In memory of children in war zones. I pray that one day they will wake up to the sound of singing birds, music and to the sound of other children playing outside instead of bombs, panic and fear. 🙏🏼💞 🕊
Eid mubarak to y'all! Enjoy this blessed day in good company and with lots of foood, and remember the oppressed-one in your duas wherever they are and pray for a better world. ❤️🙌🏼😇🎉
Goshan’s parents were Kurdish freedom fighters in Iraq during the rule of Saddam Hussein. They immigrated as political refugees to England, where Goshan was raised.
After graduating with a master’s degree, she gave up her life in England to return to the Kurdistan region in Iraq, where she is now a biology teacher. I met her there, last year. She told me she grew up feeling a sense of responsibility to help the development of her homeland after such a long period of war and unrest.
IRAQ. Al Anbar governorate. Fallujah. 2004. In November 2004, Stefan Zaklin, a photographer then working for the European Pressphoto Agency, was embedded with a United States Army company. Mr. Zaklin photographed this soldier, who was shot and killed in a house used as a base by insurgents. The photograph ran in several European publications, and Mr. Zaklin was immediately banned from working with the unit.
It was a scene occurring daily among American troops in Iraq and Afghanistan but one that has been deliberately hidden from the American public. There has been a relatively small number of journalists embedded with military units throughout Iraq and Afghanistan. There is also a decline in the power of news agencies to embed their employees overseas. New military rules on censorship have also reinforced this tendency, and consequently press freedom suffers.
Photograph: Stefan Zaklin/European Pressphoto Agency
An Open Letter from British Fighters Against the Islamic State:
“We are some of an increasing number of British nationals fighting in Syria and Iraq as volunteers with local forces against the Islamic State.
We wish first and foremost to express our sorrow and anger at the recent terrorist attack in Westminster, London, and to convey our sincerest and most heartfelt condolences to the victims and their families. We know only too well what is to lose friends, to treat those horrendously wounded, to pull the dead and dying from the rubble.
We also wish to express sympathy and solidarity with the many ordinary Muslims going to work and school today feeling that they are under special scrutiny, and fearful of what this might mean for them. We share their fear, and we urge anyone who might be tempted to take against ordinary Muslim people to think again. If you associate them with the Islamic State, you are giving such groups exactly what they want: a greater and more violent gap between the Muslim world and ours.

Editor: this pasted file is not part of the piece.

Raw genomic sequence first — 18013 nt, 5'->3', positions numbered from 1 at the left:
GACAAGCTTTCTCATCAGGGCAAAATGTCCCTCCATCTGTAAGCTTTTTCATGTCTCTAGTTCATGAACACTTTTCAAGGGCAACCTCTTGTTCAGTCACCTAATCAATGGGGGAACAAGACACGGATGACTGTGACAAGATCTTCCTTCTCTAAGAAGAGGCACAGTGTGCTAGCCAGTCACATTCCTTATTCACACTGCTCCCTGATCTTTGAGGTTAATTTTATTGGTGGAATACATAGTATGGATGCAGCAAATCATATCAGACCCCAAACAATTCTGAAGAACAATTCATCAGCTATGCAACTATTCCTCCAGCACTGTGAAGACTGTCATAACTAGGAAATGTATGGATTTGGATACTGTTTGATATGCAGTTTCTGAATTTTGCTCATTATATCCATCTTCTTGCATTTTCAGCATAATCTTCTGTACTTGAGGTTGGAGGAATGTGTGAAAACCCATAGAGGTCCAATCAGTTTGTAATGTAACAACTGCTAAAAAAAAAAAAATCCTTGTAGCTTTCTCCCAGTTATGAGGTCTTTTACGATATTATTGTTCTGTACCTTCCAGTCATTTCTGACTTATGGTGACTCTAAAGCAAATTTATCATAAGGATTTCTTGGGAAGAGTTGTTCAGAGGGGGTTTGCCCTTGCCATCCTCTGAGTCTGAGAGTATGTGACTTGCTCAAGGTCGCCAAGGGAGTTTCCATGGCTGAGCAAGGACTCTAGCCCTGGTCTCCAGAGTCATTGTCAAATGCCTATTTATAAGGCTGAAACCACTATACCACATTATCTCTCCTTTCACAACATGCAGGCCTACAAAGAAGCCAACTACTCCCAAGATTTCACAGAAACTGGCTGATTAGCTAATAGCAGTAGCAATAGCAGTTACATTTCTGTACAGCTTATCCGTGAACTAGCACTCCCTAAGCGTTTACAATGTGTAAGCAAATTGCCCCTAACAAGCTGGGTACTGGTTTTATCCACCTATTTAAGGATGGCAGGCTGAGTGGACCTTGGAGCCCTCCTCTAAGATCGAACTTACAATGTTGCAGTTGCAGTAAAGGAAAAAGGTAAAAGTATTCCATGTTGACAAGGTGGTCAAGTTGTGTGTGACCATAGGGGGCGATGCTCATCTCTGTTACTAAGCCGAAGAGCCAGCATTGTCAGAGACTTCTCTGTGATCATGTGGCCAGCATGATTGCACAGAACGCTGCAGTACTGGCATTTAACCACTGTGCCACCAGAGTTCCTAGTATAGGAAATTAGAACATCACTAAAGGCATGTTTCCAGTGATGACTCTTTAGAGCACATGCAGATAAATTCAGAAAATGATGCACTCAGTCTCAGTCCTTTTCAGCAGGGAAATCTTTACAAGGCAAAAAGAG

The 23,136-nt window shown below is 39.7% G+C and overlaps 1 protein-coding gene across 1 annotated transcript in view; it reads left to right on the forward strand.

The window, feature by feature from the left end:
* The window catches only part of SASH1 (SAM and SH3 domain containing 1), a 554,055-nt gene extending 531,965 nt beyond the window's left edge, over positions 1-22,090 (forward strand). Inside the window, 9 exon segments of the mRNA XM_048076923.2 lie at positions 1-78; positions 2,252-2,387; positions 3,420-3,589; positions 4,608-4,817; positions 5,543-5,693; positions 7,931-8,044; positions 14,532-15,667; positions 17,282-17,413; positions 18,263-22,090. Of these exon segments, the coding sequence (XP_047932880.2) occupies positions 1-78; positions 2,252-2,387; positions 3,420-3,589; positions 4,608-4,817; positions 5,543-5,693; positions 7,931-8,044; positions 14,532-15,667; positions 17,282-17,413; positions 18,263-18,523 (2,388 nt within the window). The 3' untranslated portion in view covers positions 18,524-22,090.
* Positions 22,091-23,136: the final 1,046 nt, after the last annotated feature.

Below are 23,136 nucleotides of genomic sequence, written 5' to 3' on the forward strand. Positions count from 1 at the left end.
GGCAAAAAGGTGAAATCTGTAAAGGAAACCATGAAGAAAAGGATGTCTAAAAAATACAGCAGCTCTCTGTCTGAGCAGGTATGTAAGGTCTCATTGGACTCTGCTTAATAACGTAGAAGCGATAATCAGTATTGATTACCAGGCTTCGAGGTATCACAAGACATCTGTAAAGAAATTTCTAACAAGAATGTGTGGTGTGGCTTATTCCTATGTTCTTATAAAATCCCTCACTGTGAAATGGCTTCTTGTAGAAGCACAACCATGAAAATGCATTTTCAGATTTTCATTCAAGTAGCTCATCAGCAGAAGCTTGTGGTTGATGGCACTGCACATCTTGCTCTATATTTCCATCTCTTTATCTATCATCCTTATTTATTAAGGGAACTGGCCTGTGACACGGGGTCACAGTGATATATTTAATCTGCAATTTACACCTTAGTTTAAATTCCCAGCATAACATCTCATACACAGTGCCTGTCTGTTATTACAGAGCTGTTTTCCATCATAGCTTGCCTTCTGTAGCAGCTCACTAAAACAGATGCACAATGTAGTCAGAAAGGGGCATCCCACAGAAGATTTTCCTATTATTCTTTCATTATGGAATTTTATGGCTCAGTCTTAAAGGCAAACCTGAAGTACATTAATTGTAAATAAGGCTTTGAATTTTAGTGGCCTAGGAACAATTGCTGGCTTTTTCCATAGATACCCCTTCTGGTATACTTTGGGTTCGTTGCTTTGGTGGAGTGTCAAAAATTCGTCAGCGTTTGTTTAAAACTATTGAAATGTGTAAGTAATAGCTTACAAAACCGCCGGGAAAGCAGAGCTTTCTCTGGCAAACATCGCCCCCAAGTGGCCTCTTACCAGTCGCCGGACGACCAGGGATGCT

The familiar sounds of hate and bigotry are sounding again – on social media, and in the more guarded mainstream press - where the intent is nonetheless clear. Hate crimes will spike again. There are calls to demolish mosques. The fact that local Muslims raised thousands for victim support, in the immediate aftermath of the attack, is easily drowned out by the bandwagon. The EDL have called a snap demonstration, eager to make hay from the suffering of innocent people.
For all the sound and fury, we don’t remember seeing anyone from Britain First, EDL, UKIP, or their like, by our side in battle. Which is a good thing, because we wouldn’t have tolerated them.
Our ranks are made up of Kurds, Arabs, Yezidis, Brits, Yanks, Canadians, Aussies, Asians, Europeans - Muslims, Christians, Alevis, atheists - too many faiths and races to list. A multi-ethnic, multi-faith entity, standing united against hate and extremism.
The majority are, in fact, Muslims, and not only are we proud to stand shoulder-to-shoulder with them - the truth is, we can’t do this without them.
The only way to defeat the Islamic State, and groups like it, is with ordinary, moderate Muslims on side. The only way to defeat hate and extremism is to not give in to it.
Don’t stand with Britain First, the EDL, UKIP or those who talk and think like them. Stand with us.”
عشق السومريون الحرية فنقشوها على خواتمهم، هذا نقش بالخط المسماري لكلمة أمارجي، وتعني الحرية باللغة السومرية. كانت الحرية منالًا حتى لأقدم حضارة معروفة في العالم !
Sumerians love freedom and engraving on the rings, this inscription in cuneiform Omargi of the word , which means freedom in the Sumerian language . Freedom was accessible even to the oldest known civilization in the world !
Part of larger project of paintings and installations, in this short video the artist is seen writing down notes of behaviours, feelings, or actions that are often associated with individual freedom; a concept he disagrees with by maintaing that our society has obliged us into these behaviours/feelings masked as choice when in reality they might have been prescribed:
I know that I can choose, but I can not confirm that I am free, for my choices are always confined to conditions beyond my will.
What is interesting about his approach to this existential concern is that fleeting period in the video between flipping to a new page and the writing of a new note, in which the blank page by itself could emphasize a minute sense of freedom; constrained freedom. In addition, one might wonder if the underlined final note of death could highlight the sole and only form of freedom, or is it still also a masked belief of freedom much like the rest of ones choices?
The real, Sgt. Brad “Iceman” Colbert, of 2nd Platoon, Bravo Company, 1st Recon Battalion, photographed by Rolling Stones reporter, Evan Wright, during the initial days of Operation Iraqi Freedom, March 2003.